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Study Details Benefits to Missouri of “Raise the Age”

Posted in 2017, Across the Country Wednesday, 20 December 2017

Study Details Benefits to Missouri of “Raise the Age”

By Brian Evans, State Campaigns Director

Over the past two years, four states have “Raised the Age” of criminal court jurisdiction to 18 – Louisiana and South Carolina in 2016, and New York and North Carolina earlier this year. While these recently passed laws have yet to go into effect, there are only five states that still charge all 17 year olds as adults no matter how minor the offense. Missouri, which has had a reputation for being a leader in juvenile justice because of its “Missouri model” of youth detention facilities, is one of those five states.

There is every indication that raising the age to 18 has widespread support in the Show Me State, but resistance from the agencies that would be tasked with implementing this significant change, and uncertainties about the costs of that implementation, has preventing “Raise the Age” legislation from gaining much momentum.

But this month, in anticipation of Missouri’s 2018 legislative session, things are starting to move. On December 1, Republican House Representative Nick Schroer, pre-filed HB 1255, a “Raise the Age” bill that would go into effect January 1, 2021. An on December 5, at a panel discussion of the issue at Missouri State University in Springfield, a study [LINK] of the economic impacts of raising the age was released.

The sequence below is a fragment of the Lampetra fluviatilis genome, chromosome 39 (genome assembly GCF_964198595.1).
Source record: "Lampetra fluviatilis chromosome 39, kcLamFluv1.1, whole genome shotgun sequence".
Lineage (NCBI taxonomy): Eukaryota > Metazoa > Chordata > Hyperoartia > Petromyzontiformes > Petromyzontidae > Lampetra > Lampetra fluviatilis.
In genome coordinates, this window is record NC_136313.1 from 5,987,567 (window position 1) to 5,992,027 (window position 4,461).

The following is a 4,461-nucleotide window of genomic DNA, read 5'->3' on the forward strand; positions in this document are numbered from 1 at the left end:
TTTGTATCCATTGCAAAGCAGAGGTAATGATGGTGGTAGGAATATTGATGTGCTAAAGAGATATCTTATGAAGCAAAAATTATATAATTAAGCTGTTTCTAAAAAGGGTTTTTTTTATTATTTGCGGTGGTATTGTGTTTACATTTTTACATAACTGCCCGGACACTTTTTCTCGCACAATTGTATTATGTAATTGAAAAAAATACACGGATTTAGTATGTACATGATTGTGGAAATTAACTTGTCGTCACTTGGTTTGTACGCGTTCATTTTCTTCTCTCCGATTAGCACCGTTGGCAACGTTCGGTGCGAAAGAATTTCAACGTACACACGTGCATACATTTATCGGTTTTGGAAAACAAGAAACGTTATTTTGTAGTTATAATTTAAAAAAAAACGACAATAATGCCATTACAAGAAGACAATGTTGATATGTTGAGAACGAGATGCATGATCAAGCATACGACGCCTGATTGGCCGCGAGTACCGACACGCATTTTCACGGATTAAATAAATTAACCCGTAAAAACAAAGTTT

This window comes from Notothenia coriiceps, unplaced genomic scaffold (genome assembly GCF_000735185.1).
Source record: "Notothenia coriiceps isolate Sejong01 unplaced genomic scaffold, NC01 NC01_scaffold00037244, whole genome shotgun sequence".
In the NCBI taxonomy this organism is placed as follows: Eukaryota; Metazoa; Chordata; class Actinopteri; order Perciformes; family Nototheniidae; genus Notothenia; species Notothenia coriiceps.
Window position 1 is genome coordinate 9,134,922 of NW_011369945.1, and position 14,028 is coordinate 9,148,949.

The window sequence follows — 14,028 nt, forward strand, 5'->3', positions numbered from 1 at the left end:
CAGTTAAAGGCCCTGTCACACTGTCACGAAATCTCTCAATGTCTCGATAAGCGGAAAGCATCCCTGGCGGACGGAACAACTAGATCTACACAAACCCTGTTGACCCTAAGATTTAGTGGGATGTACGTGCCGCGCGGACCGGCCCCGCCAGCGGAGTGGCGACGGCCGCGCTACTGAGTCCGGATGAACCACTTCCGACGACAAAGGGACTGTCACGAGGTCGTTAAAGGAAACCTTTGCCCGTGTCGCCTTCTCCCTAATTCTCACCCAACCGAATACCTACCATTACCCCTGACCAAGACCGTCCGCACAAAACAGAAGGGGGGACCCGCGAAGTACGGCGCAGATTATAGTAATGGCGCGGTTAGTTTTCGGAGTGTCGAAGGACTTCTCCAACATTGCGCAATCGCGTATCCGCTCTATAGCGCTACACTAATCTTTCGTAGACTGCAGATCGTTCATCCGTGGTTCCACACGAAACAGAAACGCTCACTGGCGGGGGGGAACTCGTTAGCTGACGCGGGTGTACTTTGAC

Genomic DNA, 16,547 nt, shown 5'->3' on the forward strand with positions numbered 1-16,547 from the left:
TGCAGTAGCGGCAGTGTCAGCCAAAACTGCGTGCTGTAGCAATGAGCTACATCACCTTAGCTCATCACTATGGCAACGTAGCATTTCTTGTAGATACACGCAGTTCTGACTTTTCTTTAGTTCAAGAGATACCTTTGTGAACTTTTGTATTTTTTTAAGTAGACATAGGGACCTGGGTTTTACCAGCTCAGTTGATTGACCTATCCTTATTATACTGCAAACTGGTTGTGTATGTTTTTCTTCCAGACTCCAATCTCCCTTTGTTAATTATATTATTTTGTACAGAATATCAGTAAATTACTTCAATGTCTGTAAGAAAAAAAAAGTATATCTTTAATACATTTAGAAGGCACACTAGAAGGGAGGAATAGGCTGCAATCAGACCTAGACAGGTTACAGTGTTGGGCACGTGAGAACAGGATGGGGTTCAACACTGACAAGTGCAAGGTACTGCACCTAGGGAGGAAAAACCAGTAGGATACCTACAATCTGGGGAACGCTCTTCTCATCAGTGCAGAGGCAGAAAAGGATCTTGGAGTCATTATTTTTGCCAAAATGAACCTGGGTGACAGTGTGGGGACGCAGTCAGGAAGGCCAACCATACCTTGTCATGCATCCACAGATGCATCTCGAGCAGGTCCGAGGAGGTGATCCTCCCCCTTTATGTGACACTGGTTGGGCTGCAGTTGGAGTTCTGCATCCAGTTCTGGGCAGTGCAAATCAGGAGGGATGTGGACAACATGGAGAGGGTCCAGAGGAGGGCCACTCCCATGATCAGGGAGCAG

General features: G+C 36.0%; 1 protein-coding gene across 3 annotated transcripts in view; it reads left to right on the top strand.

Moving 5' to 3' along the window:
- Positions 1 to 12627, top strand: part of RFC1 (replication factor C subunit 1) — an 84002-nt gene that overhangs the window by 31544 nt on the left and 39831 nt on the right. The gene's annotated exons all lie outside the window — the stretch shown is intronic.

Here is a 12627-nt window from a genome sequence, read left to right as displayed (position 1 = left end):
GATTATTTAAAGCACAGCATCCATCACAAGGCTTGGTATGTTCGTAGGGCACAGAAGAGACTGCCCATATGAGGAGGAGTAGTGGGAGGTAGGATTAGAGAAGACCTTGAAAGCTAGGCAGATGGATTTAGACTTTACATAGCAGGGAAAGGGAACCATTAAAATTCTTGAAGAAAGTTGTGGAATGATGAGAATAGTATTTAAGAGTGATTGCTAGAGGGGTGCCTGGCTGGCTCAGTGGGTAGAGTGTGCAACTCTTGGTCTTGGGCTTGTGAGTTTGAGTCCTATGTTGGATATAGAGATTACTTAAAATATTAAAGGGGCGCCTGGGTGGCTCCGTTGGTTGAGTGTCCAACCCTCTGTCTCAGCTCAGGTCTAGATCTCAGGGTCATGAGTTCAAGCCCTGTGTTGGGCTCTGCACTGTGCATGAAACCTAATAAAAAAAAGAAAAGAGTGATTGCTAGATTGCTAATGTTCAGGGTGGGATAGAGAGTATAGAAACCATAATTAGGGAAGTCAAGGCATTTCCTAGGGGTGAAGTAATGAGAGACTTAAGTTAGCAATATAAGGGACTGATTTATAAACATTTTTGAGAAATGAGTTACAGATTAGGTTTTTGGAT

The study, authored by Dr. David M. Mitchell, the Director of the Bureau of Economic Research at Missouri State, concludes that there are significant savings to be achieved by raising the age to 18. The savings, which more than offset the initial investments required to effectively implement the change, are due to reduced recidivism that results from keeping young people out of the adult system, and to increased earning (and tax paying) potential of 17 year olds kept in the juvenile system.

The consistent decline in juvenile crime rates, which are less than half what they were less than 10 years ago, suggests that now is an optimal time to push for this kind of reform. The success of states that have recently implemented this change, at relatively low cost, should also encourage Missourians that now is the time to “Raise the Age”.

Some up-front investment, particularly in effective diversion programs that will help to keep the juvenile detention population shrinking, is certainly warranted, but the long-term savings and other social benefits of raising the age should be a compelling motivator in a state that has prided itself on being a juvenile justice leader.